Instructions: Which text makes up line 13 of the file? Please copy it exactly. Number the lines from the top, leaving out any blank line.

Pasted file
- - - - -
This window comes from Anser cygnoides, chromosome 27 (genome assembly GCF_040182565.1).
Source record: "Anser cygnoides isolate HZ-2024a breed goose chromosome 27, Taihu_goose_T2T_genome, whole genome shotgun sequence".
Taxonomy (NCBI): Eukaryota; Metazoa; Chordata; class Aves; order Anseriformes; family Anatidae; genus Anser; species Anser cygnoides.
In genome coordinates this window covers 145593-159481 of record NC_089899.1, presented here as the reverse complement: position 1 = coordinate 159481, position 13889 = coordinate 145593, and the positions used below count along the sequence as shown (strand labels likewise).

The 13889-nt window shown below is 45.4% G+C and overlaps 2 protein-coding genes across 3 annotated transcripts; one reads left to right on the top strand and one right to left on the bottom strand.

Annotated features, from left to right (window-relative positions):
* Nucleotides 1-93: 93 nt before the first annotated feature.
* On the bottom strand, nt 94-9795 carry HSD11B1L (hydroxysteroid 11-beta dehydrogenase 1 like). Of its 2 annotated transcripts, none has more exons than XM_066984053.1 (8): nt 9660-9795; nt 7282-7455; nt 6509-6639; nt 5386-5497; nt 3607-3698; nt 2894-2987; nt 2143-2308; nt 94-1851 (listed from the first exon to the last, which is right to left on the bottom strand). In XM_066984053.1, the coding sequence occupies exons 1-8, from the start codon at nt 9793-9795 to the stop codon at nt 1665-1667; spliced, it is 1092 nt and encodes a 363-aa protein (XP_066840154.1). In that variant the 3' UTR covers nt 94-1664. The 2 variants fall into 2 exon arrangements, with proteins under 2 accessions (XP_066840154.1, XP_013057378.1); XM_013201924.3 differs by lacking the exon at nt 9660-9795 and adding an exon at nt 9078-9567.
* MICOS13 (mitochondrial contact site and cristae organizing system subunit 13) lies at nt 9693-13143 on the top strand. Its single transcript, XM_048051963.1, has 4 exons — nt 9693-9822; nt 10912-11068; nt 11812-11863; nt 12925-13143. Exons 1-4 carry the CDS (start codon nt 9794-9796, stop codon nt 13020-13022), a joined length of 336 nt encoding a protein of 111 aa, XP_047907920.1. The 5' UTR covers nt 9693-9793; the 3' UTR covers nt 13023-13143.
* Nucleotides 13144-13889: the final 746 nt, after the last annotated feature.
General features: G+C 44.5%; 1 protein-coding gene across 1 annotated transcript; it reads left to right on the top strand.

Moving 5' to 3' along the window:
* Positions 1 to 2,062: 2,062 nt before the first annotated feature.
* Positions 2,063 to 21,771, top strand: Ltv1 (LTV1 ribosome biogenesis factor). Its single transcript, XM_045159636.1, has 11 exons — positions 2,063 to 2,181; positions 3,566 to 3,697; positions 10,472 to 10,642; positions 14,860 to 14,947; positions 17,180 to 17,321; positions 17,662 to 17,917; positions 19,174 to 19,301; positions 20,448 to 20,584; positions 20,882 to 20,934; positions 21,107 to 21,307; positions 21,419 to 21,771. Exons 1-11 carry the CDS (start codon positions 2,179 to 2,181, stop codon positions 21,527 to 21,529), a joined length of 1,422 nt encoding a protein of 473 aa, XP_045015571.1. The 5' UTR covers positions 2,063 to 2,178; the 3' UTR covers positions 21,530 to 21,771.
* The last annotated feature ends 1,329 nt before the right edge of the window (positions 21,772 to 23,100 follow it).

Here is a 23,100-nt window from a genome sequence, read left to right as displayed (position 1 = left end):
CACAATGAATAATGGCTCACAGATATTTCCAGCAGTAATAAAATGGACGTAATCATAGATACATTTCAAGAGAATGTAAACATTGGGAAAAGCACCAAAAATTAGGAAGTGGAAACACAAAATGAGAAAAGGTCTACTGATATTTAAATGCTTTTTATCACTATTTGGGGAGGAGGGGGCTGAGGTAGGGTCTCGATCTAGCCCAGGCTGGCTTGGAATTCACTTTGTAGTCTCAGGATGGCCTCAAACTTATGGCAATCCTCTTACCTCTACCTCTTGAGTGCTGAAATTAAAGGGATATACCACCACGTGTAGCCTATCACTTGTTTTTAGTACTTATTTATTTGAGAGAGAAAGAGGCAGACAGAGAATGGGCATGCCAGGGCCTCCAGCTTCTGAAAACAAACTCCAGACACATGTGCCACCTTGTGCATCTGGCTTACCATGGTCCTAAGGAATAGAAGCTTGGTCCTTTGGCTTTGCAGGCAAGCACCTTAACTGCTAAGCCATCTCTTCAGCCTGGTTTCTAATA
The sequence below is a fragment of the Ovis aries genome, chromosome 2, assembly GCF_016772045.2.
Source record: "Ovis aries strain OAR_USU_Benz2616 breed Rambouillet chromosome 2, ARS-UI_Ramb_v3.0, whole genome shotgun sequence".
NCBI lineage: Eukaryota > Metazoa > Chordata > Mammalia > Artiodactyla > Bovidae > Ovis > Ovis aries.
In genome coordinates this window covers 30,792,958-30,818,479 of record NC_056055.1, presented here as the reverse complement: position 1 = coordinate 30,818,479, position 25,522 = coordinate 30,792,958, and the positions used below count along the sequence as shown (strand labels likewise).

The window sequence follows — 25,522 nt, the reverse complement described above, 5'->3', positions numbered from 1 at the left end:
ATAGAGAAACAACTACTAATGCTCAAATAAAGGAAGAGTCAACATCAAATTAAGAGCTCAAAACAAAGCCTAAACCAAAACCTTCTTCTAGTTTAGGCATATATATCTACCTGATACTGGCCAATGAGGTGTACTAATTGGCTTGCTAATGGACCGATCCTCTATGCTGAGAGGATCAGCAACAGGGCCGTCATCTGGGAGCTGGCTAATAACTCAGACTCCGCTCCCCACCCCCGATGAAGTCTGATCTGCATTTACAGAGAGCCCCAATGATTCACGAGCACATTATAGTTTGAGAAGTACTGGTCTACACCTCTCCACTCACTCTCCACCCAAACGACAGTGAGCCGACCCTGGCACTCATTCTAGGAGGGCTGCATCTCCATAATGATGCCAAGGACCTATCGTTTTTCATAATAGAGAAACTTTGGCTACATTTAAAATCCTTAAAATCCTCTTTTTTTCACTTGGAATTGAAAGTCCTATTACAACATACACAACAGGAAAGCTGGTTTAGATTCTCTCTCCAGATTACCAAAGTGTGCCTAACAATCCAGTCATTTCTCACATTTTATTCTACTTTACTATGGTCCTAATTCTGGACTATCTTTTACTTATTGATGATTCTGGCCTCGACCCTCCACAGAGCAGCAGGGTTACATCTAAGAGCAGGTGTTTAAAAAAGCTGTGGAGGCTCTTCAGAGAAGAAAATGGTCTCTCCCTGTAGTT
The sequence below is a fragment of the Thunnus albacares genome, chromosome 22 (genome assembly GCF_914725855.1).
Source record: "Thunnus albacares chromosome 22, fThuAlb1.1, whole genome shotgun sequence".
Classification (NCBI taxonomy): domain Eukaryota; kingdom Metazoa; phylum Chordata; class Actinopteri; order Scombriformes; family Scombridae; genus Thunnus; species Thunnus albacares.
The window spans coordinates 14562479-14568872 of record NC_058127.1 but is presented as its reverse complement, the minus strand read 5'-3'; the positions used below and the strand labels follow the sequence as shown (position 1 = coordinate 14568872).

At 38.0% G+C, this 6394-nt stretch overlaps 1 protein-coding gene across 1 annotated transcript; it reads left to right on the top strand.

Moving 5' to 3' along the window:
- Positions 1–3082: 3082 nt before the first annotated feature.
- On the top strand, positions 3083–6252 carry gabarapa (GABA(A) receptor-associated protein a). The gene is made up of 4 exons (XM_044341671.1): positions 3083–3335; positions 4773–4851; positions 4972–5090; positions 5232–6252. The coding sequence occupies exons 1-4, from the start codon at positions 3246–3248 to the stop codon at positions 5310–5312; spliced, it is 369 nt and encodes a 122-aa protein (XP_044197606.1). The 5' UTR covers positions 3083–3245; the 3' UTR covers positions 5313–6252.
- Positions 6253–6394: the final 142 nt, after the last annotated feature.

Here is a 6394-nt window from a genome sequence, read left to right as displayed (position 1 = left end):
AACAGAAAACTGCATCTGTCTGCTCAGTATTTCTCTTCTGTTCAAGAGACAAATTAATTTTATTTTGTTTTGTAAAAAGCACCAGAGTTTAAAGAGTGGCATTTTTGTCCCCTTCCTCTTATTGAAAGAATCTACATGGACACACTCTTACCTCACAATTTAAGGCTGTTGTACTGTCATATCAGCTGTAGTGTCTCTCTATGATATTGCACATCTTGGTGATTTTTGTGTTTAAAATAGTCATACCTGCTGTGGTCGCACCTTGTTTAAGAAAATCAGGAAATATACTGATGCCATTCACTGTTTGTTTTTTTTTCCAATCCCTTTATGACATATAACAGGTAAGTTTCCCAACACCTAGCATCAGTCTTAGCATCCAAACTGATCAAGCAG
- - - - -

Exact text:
* Positions 1 to 2,062: 2,062 nt before the first annotated feature.